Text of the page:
Proverbs 16:1. The preparations of the heart, &c.— Houbigant renders it, It is in man to prepare discourse within himself; it is in the Lord to moderate or rule the tongue. Bishop Patrick says, the Hebrew words run plainly thus; Man hath the disposing of the heart: He may, with God's leave and common assistance, intend, propound, resolve within himself, what he will say and do; but that he shall be able to utter things in that order he hath premeditated, or, if he be able, shall attain the end of his deliberation and eloquent speech, is more than he can undertake; for that is as the Lord pleaseth. God, therefore, would have us to acknowledge this our weakness, and to fear and depend upon him; as it follows, Proverbs 16:3.
Proverbs 16:4. The Lord hath made all things for himself, &c.— The Lord ordereth all things so as to suit his own will; yea, even the wicked for the day of vengeance. Patrick. The Lord hath made all things according to their correspondency; yea, even the wicked are fitted for, or correspond to, the day of evil. Le Cene, p. 165. The meaning, according to Schultens, is, that God hath so formed and fashioned this universe, that every thing in it has its due connection and correspondence: evil is as naturally connected with punishment, as holiness and virtue with happiness and reward.
Proverbs 16:10. A divine sentence is in the lips of the king— These words, according to Melancthon, affirm the whole political order, magistrates, laws, distinction of dominions, contracts, judgments, punishments, to be things ordained by the wisdom of God among men; and since we know political order to be the work of God, we ought to love it, and study to defend it; modestly for God's sake to obey it; give thanks to God who preserves it, and look upon those who would disturb this order as most hateful in the sight of God. See Romans 13.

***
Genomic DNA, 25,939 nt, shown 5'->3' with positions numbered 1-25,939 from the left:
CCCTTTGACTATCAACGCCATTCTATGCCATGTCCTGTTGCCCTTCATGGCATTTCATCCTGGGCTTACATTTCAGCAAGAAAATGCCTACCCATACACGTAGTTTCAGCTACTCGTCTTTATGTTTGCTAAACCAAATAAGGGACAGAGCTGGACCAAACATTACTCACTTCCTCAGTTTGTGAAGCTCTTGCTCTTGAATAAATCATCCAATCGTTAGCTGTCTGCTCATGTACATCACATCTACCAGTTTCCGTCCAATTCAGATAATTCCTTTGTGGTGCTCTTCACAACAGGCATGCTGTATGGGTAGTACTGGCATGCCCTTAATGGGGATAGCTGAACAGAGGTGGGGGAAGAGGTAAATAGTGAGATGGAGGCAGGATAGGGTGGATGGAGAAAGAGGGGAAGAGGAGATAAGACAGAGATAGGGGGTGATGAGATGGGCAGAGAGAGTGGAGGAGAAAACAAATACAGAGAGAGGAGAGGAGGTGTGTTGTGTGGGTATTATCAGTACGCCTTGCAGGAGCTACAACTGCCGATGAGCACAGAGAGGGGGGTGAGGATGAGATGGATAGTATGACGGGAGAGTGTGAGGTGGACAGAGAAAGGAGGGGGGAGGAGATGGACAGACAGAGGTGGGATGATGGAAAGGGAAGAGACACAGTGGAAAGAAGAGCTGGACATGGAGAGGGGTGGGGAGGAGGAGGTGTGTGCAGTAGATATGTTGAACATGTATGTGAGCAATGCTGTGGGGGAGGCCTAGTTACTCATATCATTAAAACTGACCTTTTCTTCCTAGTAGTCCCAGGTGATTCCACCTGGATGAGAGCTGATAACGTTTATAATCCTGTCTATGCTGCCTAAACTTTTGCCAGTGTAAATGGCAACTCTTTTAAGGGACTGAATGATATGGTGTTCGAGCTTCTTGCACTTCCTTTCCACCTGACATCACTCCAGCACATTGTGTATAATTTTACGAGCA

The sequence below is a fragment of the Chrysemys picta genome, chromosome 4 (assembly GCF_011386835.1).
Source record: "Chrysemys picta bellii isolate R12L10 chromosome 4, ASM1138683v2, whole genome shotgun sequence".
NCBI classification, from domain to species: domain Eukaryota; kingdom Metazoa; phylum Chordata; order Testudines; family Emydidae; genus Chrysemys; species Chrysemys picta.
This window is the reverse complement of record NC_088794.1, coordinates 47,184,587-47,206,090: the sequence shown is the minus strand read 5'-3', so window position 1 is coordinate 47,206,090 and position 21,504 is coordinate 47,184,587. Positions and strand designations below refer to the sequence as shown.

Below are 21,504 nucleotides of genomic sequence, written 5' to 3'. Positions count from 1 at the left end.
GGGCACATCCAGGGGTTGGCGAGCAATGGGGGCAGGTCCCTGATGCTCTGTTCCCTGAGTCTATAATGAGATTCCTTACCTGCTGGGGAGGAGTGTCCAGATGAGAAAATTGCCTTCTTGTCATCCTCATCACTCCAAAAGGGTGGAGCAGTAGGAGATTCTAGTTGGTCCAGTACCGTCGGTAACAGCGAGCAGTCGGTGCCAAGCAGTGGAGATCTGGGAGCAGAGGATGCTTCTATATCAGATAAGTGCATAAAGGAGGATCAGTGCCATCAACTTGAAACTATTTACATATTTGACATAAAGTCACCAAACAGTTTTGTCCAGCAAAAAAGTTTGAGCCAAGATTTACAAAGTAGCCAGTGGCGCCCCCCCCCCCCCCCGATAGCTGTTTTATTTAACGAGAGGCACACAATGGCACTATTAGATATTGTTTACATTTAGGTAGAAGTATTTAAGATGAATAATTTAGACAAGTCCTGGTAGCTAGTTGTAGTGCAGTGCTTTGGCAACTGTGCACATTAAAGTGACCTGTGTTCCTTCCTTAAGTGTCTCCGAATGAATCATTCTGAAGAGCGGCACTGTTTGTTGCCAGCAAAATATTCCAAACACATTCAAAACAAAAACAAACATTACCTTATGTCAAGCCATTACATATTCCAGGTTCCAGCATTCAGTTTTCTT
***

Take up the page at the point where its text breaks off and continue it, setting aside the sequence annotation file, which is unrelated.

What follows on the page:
Proverbs 16:15. The latter rain— See Deuteronomy 11:14 and Joel 2:23.
Proverbs 16:21. The wise in heart shall be called prudent— "Profoundness of wisdom," says Lord Bacon, "may help men to fame and admiration; but it is eloquence which prevails in business and active life."
Proverbs 16:27. In his lips there is as a burning fire— See James 3:6.
Proverbs 16:32. And he that ruleth his spirit, than he that taketh a city— It is far beyond comparison easier to conquer enemies, to take citadels, to subject people, than to conquer passions, to moderate desires, to subdue evil habits, and repress the sallies of wrath and resentment. We read of but few celebrated conquerors who have not been subdued by some passion or other. Horace has finely expressed this sentiment, lib. 2: od. 2.
By virtue's precepts to controul The thirsty cravings of the soul, Is over wider realms to reign Unenvy'd monarch, than if Spain Thou could'st to distant Lybia join, And both the Carthages were thine. FRANCIS.
And Ovid says,
Fortior est qui se, quam qui fortissima vincit Moenia, nec virtus altius ire potest.
One translation renders, the verse, Qui dominatur animo suo, expugnator est urbium; "He that can suppress his passions is even master of all cities; no strength can resist him." So that if we intend nothing but our own ease and advantage, we have reason to apply ourselves to and study this temper; in which the precepts of the philosophers give us ample instructions, and the practices of mere heathen men have left us notable examples; but the obligations of Christianity carry us much farther; we must add to this temperance, patience, which is a Christian virtue of the highest qualification.
Proverbs 16:33. The lot is cast into the lap— Lots are to be considered in three different lights; or, more properly, they are of three distinct kinds. One sort is civil ballotting, of general use in states to prevent intrigues and partialities; another is a superstitious appeal to the imaginary deity, Chance, or Fortune; and there is yet a third, which is a reference of the event to heaven, by God's own direction and appointment. Of the second, or only reprehensible sort, revelation is intirely innocent; because it was customary for the Jewish people to refer all events to God, only and immediately; and the Jewish and Christian lots were confessedly of divine appointment. See Bishop Warburt. View of Bolingbr. Philos. let. 3: p. 37. 8 vol. and Nehemiah 11:1.
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Coke, Thomas. "Commentary on Proverbs 16". Thomas Coke Commentary on the Holy Bible. https://www.studylight.org/
the Third Week after Epiphany